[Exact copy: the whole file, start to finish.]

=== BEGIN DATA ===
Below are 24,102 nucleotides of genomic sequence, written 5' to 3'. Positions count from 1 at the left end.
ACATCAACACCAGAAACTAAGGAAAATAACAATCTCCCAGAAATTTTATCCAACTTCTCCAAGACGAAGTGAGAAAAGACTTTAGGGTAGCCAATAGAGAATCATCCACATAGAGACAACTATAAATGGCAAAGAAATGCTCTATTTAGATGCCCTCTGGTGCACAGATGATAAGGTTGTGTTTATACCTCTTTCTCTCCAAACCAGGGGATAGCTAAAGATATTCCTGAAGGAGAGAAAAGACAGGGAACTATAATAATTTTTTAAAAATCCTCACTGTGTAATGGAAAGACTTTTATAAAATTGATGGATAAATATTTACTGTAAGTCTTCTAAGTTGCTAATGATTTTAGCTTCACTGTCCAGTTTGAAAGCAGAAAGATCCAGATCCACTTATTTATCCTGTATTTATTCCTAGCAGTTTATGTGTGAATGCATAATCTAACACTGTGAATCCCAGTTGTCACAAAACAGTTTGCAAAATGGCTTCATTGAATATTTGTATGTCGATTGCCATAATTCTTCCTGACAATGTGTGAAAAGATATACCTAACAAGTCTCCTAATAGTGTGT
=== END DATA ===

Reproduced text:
Below are 24,102 nucleotides of genomic sequence, written 5' to 3'. Positions count from 1 at the left end.
ACATCAACACCAGAAACTAAGGAAAATAACAATCTCCCAGAAATTTTATCCAACTTCTCCAAGACGAAGTGAGAAAAGACTTTAGGGTAGCCAATAGAGAATCATCCACATAGAGACAACTATAAATGGCAAAGAAATGCTCTATTTAGATGCCCTCTGGTGCACAGATGATAAGGTTGTGTTTATACCTCTTTCTCTCCAAACCAGGGGATAGCTAAAGATATTCCTGAAGGAGAGAAAAGACAGGGAACTATAATAATTTTTTAAAAATCCTCACTGTGTAATGGAAAGACTTTTATAAAATTGATGGATAAATATTTACTGTAAGTCTTCTAAGTTGCTAATGATTTTAGCTTCACTGTCCAGTTTGAAAGCAGAAAGATCCAGATCCACTTATTTATCCTGTATTTATTCCTAGCAGTTTATGTGTGAATGCATAATCTAACACTGTGAATCCCAGTTGTCACAAAACAGTTTGCAAAATGGCTTCATTGAATATTTGTATGTCGATTGCCATAATTCTTCCTGACAATGTGTGAAAAGATATACCTAACAAGTCTCCTAATAGTGTGT